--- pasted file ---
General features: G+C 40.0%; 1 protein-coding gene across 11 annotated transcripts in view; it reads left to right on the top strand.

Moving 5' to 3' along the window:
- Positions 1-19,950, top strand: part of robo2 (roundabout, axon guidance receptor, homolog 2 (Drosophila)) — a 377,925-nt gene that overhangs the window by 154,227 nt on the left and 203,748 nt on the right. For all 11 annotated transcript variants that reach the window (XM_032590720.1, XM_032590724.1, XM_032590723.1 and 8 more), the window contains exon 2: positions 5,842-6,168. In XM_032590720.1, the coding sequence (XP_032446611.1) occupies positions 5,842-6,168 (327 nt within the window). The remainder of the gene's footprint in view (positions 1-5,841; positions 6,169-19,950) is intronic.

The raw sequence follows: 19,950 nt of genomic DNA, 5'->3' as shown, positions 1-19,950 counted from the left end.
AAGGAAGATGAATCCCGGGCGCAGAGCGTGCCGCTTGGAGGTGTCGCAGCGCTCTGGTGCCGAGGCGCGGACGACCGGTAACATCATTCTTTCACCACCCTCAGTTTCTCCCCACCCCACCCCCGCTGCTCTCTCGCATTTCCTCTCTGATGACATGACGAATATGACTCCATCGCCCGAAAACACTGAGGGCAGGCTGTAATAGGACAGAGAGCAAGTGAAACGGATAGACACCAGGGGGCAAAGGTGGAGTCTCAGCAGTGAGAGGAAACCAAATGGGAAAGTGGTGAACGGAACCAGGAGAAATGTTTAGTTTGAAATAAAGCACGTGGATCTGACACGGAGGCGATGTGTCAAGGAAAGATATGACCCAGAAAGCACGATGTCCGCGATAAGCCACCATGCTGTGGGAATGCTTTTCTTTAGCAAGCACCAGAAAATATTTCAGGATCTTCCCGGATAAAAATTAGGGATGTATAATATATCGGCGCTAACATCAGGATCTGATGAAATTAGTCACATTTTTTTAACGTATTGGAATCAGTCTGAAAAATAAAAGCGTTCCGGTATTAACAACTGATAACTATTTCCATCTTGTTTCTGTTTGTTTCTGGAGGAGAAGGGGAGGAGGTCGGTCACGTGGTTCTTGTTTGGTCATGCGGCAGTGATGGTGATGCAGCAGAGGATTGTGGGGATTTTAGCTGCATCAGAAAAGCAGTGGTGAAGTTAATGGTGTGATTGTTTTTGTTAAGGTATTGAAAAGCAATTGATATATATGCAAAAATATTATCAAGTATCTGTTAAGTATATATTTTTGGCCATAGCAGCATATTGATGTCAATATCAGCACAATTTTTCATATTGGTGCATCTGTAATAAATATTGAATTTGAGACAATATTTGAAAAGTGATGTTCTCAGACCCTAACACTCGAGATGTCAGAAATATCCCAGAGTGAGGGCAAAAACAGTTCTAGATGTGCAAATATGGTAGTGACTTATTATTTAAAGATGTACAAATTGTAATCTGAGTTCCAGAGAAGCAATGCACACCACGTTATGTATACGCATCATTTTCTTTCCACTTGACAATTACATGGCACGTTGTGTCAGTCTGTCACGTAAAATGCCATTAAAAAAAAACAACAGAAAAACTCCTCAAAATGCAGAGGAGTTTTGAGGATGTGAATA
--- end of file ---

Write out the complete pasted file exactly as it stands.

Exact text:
General features: G+C 40.0%; 1 protein-coding gene across 11 annotated transcripts in view; it reads left to right on the top strand.

Moving 5' to 3' along the window:
- Positions 1-19,950, top strand: part of robo2 (roundabout, axon guidance receptor, homolog 2 (Drosophila)) — a 377,925-nt gene that overhangs the window by 154,227 nt on the left and 203,748 nt on the right. For all 11 annotated transcript variants that reach the window (XM_032590720.1, XM_032590724.1, XM_032590723.1 and 8 more), the window contains exon 2: positions 5,842-6,168. In XM_032590720.1, the coding sequence (XP_032446611.1) occupies positions 5,842-6,168 (327 nt within the window). The remainder of the gene's footprint in view (positions 1-5,841; positions 6,169-19,950) is intronic.

The raw sequence follows: 19,950 nt of genomic DNA, 5'->3' as shown, positions 1-19,950 counted from the left end.
AAGGAAGATGAATCCCGGGCGCAGAGCGTGCCGCTTGGAGGTGTCGCAGCGCTCTGGTGCCGAGGCGCGGACGACCGGTAACATCATTCTTTCACCACCCTCAGTTTCTCCCCACCCCACCCCCGCTGCTCTCTCGCATTTCCTCTCTGATGACATGACGAATATGACTCCATCGCCCGAAAACACTGAGGGCAGGCTGTAATAGGACAGAGAGCAAGTGAAACGGATAGACACCAGGGGGCAAAGGTGGAGTCTCAGCAGTGAGAGGAAACCAAATGGGAAAGTGGTGAACGGAACCAGGAGAAATGTTTAGTTTGAAATAAAGCACGTGGATCTGACACGGAGGCGATGTGTCAAGGAAAGATATGACCCAGAAAGCACGATGTCCGCGATAAGCCACCATGCTGTGGGAATGCTTTTCTTTAGCAAGCACCAGAAAATATTTCAGGATCTTCCCGGATAAAAATTAGGGATGTATAATATATCGGCGCTAACATCAGGATCTGATGAAATTAGTCACATTTTTTTAACGTATTGGAATCAGTCTGAAAAATAAAAGCGTTCCGGTATTAACAACTGATAACTATTTCCATCTTGTTTCTGTTTGTTTCTGGAGGAGAAGGGGAGGAGGTCGGTCACGTGGTTCTTGTTTGGTCATGCGGCAGTGATGGTGATGCAGCAGAGGATTGTGGGGATTTTAGCTGCATCAGAAAAGCAGTGGTGAAGTTAATGGTGTGATTGTTTTTGTTAAGGTATTGAAAAGCAATTGATATATATGCAAAAATATTATCAAGTATCTGTTAAGTATATATTTTTGGCCATAGCAGCATATTGATGTCAATATCAGCACAATTTTTCATATTGGTGCATCTGTAATAAATATTGAATTTGAGACAATATTTGAAAAGTGATGTTCTCAGACCCTAACACTCGAGATGTCAGAAATATCCCAGAGTGAGGGCAAAAACAGTTCTAGATGTGCAAATATGGTAGTGACTTATTATTTAAAGATGTACAAATTGTAATCTGAGTTCCAGAGAAGCAATGCACACCACGTTATGTATACGCATCATTTTCTTTCCACTTGACAATTACATGGCACGTTGTGTCAGTCTGTCACGTAAAATGCCATTAAAAAAAAACAACAGAAAAACTCCTCAAAATGCAGAGGAGTTTTGAGGATGTGAATA